Martin McGuinness receiving treatment for amyloidosis
Rare disease caused by deposits of abnormal protein – amyloid – in tissues and organs
The disease for which former deputy first minister Martin McGuinness is receiving treatment, amyloidosis, is a group of rare conditions caused by deposits of abnormal protein – amyloid – in tissues and organs throughout the body.
There are around 30 different proteins that can misfold and form amyloid, and therefore many different types of amyloidosis.
Most occur as rare complications of blood or inflammatory conditions, but up to 10 per cent of cases are inherited. One hereditary form, ATTR amyloidosis, is an inherited genetic disease that affects the nervous system and the heart to varying extents.
One variant of ATTR amyloidosis, known as ATTR T60A (or Thr60AIa), was first identified in an Irish family in 1986. A cluster of cases have been since identified in Co Donegal, where up to 1 per cent of the population are estimated to possess the mutation.
Affected patients have a 50 per cent chance of passing the genetic susceptibility on to their children, though carrying the mutation does not necessarily mean a person will develop the condition.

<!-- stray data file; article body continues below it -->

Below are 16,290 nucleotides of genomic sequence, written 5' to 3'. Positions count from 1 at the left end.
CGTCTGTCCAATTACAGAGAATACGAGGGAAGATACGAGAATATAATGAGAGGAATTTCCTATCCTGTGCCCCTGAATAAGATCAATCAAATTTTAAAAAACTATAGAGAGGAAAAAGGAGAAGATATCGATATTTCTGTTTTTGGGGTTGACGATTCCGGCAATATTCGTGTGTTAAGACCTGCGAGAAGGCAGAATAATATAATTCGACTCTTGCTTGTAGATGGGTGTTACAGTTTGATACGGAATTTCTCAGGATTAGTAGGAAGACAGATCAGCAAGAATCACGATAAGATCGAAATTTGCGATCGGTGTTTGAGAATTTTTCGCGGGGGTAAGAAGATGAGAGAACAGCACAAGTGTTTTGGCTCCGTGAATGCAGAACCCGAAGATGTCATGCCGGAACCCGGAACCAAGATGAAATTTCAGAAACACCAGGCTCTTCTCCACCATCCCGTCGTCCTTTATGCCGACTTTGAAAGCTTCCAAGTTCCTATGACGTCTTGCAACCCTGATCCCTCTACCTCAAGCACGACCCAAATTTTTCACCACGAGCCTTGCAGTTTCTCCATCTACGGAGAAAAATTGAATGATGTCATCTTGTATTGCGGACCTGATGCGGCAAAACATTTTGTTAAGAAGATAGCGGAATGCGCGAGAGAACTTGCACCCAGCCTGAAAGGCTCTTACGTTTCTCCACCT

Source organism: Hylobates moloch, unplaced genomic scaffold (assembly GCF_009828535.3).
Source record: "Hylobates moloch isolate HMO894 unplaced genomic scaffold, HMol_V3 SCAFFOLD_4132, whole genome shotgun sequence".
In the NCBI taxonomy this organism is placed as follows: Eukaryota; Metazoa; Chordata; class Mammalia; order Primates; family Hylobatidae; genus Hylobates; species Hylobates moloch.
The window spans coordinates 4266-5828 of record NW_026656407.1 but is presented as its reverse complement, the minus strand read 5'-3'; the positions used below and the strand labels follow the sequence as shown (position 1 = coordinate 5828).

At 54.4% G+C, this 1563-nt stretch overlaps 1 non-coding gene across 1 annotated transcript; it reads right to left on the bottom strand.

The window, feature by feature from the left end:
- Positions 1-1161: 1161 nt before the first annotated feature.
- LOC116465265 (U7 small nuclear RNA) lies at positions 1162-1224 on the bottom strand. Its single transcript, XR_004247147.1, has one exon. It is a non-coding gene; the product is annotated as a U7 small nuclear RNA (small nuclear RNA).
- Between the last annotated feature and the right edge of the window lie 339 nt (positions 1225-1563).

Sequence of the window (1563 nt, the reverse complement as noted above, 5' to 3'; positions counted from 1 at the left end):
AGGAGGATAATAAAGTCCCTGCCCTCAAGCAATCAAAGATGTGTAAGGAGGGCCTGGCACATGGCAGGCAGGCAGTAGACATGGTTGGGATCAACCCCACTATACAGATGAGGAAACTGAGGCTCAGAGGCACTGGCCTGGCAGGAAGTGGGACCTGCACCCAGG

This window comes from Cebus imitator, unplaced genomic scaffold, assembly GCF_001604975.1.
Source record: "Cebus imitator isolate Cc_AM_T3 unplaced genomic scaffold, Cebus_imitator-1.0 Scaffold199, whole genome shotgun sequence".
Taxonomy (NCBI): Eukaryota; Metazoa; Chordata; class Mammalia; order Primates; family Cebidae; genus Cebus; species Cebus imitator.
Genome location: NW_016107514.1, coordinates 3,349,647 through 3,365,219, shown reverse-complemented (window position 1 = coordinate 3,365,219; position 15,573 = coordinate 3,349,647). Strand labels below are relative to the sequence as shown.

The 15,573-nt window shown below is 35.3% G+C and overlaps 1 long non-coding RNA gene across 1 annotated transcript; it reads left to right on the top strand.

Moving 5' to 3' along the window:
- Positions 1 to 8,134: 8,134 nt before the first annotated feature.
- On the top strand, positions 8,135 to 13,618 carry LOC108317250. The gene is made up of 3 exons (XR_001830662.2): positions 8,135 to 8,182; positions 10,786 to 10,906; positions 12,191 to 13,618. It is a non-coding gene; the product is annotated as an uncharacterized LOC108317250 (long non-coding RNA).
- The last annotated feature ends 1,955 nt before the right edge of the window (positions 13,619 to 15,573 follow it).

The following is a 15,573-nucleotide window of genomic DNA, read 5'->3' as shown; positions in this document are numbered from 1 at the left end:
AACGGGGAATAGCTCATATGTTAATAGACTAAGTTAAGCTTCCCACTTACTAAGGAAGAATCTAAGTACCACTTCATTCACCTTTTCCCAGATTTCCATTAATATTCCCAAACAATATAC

Until recently, many people with ATTR amyloidosis were misdiagnosed as having heart disease due to other, more common, symptoms such as high blood pressure.
A 1995 study of the Donegal cases found that nearly all those affected were descended from a person with the common ancestral surname. “The original family with this name was descended from a man called Conall Gulban, after whom the county Donegal (previously known in Gaelic as Tír Chonall, meaning land of Conall) is named.”
The deposition of proteins that occurs with amyloidosis can cause tissues or organs to stop working properly. The deposits are formed when normally soluble body proteins clump together and remain in the tissues rather than being safely cleared away.
Amyloid deposits can lead to stiffening of the heart muscle, leading to symptoms such as shortness of breath, abnormal rhythms, weight loss, fatigue and dizziness. Where deposits occur in the nerves, this can lead to symptoms such as fainting and stomach problems.
While some standard heart failure medicines can worsen symptoms, simple measures such as limiting fluid intake and diet management can be beneficial.
Patients with hereditary ATTR T60A amyloidosis can expect to survive for over six years after the start of symptoms, according to experts at the Royal Free Hospital in London.
Genetic testing in a healthy person without symptoms can provide information on whether the mutation is present, but cannot predict whether the person will go on to develop amyloidosis.
In the UK, about 1,000 people a year are diagnosed with amyloidosis, but only a few dozen of these have the T60A variant. The national amyloidosis centre at the Royal Free Hospital has for many years treated patients from the Republic and Northern Ireland.